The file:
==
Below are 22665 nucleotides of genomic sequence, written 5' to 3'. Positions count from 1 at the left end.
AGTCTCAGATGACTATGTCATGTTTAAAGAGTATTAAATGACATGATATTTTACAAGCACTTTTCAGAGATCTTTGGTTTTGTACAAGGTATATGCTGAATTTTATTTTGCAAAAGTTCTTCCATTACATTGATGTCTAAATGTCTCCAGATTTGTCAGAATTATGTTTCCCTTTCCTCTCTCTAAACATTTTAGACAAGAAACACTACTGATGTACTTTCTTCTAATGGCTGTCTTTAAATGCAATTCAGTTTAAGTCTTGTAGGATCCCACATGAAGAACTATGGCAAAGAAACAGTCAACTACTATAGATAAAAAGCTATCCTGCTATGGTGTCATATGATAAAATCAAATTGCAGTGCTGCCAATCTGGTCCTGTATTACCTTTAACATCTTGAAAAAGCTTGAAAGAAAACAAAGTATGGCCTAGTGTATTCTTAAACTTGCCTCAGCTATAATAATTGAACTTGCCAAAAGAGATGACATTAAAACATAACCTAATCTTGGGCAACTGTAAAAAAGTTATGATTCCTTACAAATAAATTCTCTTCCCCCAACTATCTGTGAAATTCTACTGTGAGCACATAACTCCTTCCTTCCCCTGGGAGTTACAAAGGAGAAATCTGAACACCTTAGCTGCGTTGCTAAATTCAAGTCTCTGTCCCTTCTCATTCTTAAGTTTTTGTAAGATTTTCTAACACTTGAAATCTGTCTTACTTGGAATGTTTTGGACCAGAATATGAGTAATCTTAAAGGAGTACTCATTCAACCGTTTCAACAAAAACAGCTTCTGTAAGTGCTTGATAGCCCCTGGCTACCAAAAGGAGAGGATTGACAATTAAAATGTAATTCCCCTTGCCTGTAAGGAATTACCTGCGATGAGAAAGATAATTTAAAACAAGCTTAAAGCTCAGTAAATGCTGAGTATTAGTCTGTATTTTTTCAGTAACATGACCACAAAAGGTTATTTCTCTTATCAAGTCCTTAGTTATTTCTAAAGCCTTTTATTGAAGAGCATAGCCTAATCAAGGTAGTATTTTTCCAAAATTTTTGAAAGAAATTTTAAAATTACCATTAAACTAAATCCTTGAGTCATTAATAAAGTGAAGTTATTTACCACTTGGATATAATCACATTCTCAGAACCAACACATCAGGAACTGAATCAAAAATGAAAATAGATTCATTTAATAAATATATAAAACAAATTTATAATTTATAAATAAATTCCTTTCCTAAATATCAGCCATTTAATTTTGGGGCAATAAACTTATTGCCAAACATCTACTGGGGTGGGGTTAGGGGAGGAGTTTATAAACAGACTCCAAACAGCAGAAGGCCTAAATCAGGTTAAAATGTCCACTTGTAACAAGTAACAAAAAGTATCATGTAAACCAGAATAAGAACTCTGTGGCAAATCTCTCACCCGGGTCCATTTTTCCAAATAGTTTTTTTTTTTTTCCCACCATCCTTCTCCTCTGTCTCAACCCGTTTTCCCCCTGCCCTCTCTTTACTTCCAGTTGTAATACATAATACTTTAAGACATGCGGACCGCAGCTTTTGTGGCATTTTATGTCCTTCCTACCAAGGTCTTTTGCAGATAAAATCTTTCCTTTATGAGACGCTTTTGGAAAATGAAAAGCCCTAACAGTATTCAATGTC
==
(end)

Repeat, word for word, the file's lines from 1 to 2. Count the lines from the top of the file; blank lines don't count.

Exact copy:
Below are 22665 nucleotides of genomic sequence, written 5' to 3'. Positions count from 1 at the left end.
AGTCTCAGATGACTATGTCATGTTTAAAGAGTATTAAATGACATGATATTTTACAAGCACTTTTCAGAGATCTTTGGTTTTGTACAAGGTATATGCTGAATTTTATTTTGCAAAAGTTCTTCCATTACATTGATGTCTAAATGTCTCCAGATTTGTCAGAATTATGTTTCCCTTTCCTCTCTCTAAACATTTTAGACAAGAAACACTACTGATGTACTTTCTTCTAATGGCTGTCTTTAAATGCAATTCAGTTTAAGTCTTGTAGGATCCCACATGAAGAACTATGGCAAAGAAACAGTCAACTACTATAGATAAAAAGCTATCCTGCTATGGTGTCATATGATAAAATCAAATTGCAGTGCTGCCAATCTGGTCCTGTATTACCTTTAACATCTTGAAAAAGCTTGAAAGAAAACAAAGTATGGCCTAGTGTATTCTTAAACTTGCCTCAGCTATAATAATTGAACTTGCCAAAAGAGATGACATTAAAACATAACCTAATCTTGGGCAACTGTAAAAAAGTTATGATTCCTTACAAATAAATTCTCTTCCCCCAACTATCTGTGAAATTCTACTGTGAGCACATAACTCCTTCCTTCCCCTGGGAGTTACAAAGGAGAAATCTGAACACCTTAGCTGCGTTGCTAAATTCAAGTCTCTGTCCCTTCTCATTCTTAAGTTTTTGTAAGATTTTCTAACACTTGAAATCTGTCTTACTTGGAATGTTTTGGACCAGAATATGAGTAATCTTAAAGGAGTACTCATTCAACCGTTTCAACAAAAACAGCTTCTGTAAGTGCTTGATAGCCCCTGGCTACCAAAAGGAGAGGATTGACAATTAAAATGTAATTCCCCTTGCCTGTAAGGAATTACCTGCGATGAGAAAGATAATTTAAAACAAGCTTAAAGCTCAGTAAATGCTGAGTATTAGTCTGTATTTTTTCAGTAACATGACCACAAAAGGTTATTTCTCTTATCAAGTCCTTAGTTATTTCTAAAGCCTTTTATTGAAGAGCATAGCCTAATCAAGGTAGTATTTTTCCAAAATTTTTGAAAGAAATTTTAAAATTACCATTAAACTAAATCCTTGAGTCATTAATAAAGTGAAGTTATTTACCACTTGGATATAATCACATTCTCAGAACCAACACATCAGGAACTGAATCAAAAATGAAAATAGATTCATTTAATAAATATATAAAACAAATTTATAATTTATAAATAAATTCCTTTCCTAAATATCAGCCATTTAATTTTGGGGCAATAAACTTATTGCCAAACATCTACTGGGGTGGGGTTAGGGGAGGAGTTTATAAACAGACTCCAAACAGCAGAAGGCCTAAATCAGGTTAAAATGTCCACTTGTAACAAGTAACAAAAAGTATCATGTAAACCAGAATAAGAACTCTGTGGCAAATCTCTCACCCGGGTCCATTTTTCCAAATAGTTTTTTTTTTTTTCCCACCATCCTTCTCCTCTGTCTCAACCCGTTTTCCCCCTGCCCTCTCTTTACTTCCAGTTGTAATACATAATACTTTAAGACATGCGGACCGCAGCTTTTGTGGCATTTTATGTCCTTCCTACCAAGGTCTTTTGCAGATAAAATCTTTCCTTTATGAGACGCTTTTGGAAAATGAAAAGCCCTAACAGTATTCAATGTC